Monday, September 26, 2016

Bluetooth Low Energy - Guiding our Way in the Future

Bluetooth Low Energy (BLE) refers to a low power broadcast mode commonly referred to as a beacon (Bluetooth beacon, iBeacon).  BLE broadcast is a limited protocol intended to be received only by proximate user devices (less than 100 meters).  The beacon presents "effectively" a unique serial number.  An application can lookup the location of a beacon by its serial number.  An application can use the BLE beacon-derived position to trigger appropriate actions.

The typical use case would have a beacon at the door of a retailer trigger a notification on a smartphone, when entering the store, offering a greeting and compelling promotions. BLE has significant potential to enhance a richer interaction with a facility by managing the movement of persons through facilities and locales and especially as an aid to those needing assistance.  

Examples include aiding visually-impaired persons navigating unfamiliar surroundings in the home, on the street, in the office, and while traveling on an airplane.  Those with other impairments are equally benefitting.  Further aspects are related to tracking persons and assets.

BLE devices are a simple circuit and power supply that can be manufactured into a small form factor roughly the size of the small coin-battery powering it.  These device batteries can operate for years depending on the size and broadcast transmit power and  intervals.  BLE beacons can cost less than $1 to produce.

Smartphones support the reception of BLE beacons.  For the purpose of aiding an individual, the presumption will be that Bluetooth is turned on and that the appropriate application is running in the foreground.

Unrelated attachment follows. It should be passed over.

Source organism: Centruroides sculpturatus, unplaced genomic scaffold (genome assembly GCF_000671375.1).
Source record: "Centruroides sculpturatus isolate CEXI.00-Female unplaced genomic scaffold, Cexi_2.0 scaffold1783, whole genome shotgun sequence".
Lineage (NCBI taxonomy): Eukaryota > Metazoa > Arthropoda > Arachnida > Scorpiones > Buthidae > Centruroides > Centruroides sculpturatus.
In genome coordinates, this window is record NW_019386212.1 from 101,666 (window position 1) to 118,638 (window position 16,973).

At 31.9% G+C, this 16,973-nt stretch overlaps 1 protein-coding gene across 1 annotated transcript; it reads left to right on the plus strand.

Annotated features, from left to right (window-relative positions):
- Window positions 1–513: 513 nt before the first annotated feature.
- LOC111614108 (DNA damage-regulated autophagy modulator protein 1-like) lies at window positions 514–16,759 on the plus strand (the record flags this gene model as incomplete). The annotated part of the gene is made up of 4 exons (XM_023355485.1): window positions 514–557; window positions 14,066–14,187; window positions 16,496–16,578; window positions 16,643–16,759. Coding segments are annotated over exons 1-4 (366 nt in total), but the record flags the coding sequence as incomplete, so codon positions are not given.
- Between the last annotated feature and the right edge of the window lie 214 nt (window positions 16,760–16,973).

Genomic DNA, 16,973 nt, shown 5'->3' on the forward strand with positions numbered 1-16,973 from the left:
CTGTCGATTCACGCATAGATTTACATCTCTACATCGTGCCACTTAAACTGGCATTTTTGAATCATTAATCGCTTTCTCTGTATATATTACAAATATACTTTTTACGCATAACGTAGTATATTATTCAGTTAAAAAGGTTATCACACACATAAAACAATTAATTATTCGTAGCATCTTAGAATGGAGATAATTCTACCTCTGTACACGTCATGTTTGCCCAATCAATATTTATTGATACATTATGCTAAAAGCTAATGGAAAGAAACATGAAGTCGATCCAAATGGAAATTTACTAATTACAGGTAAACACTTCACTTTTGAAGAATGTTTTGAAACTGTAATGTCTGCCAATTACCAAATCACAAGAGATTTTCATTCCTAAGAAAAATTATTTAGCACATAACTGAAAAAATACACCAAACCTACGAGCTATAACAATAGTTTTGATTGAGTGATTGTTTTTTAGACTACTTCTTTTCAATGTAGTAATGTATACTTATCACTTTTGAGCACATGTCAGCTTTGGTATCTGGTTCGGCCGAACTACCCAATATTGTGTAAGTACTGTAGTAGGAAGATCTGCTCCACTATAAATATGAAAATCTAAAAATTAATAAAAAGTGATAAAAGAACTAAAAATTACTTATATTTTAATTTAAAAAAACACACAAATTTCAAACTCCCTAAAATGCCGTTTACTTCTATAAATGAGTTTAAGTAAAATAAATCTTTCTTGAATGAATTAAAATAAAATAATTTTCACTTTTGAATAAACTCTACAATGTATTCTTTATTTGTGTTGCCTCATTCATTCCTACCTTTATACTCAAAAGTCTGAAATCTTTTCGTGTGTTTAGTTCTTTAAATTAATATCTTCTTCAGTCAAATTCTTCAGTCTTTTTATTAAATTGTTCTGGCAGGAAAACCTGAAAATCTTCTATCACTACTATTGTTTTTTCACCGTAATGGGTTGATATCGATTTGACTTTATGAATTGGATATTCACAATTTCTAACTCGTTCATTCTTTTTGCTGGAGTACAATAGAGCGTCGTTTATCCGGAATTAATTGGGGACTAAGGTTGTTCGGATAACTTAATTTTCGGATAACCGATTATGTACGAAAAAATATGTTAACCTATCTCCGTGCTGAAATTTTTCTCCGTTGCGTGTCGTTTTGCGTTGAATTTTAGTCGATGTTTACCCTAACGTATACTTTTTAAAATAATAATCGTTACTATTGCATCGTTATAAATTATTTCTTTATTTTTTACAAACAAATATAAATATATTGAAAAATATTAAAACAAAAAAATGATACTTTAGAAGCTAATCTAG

Anyone can install BLE beacons anywhere, within the limits of propriety.  It is possible to receive BLE beacons from any provider - the point of the technology is everyone can receive them.  Therefore it is possible to incorporate all BLE beacons into an application, with the caveat that beacons not under control may be moved or not available at any time.  In many cases, multiple beacons are received at a given location allowing for more comprehensive detection of rogue or other types of beacon issues.

Smartphones can utilize cellular, Wi-Fi, GPS, and Bluetooth to determine locations.  GPS offers autonomous positioning.  Cellular, Wi-Fi, and Bluetooth offer relative positioning reliant on a data base to calculate actual position.

Smartphones can host extensive data locally in memory and may use connectivity to access a central repository of information that is unlimited.  Applications can move information from a central repository to limited local memory in the context of what may be needed - in essence the local memory can be kept up-to-date in detail within a limited region, even if subsequently off-line.

Smartphones can interact with their user visually through their display and indicators, through the speaker using ringing or other aural indications, and physically through a sequence of vibrations.  Smartphones can interact with peripherals that can offer further enhancements, for example, stereo ear pieces, vibrating shoe inserts, or a smart cane.

Smartphone applications can piece together the BLE reception, connecting to central server data bases, drive integrated and peripheral interfaces, and the local computing facility to tie sensors to outputs.

Consider the use of BLE positioning in a home.  A set of beacons is installed throughout the home allowing for discrimination necessary to locate entry/exit, bathroom, bedroom, kitchen, dining, living rooms.  A floorpan layout and the location of each beacon entered is into an application.  The application can use BLE to locate the receiver and offer guidance to any destination.  

Consider the use of BLE positioning in a neighborhood.  A set of beacons are deployed in a matrix along each roadway, intersection, crosswalk, and point-of-interest/business. A street map and the location of each beacon are entered into an application.  The application can use BLE to locate the receiver and offer guidance to any destination.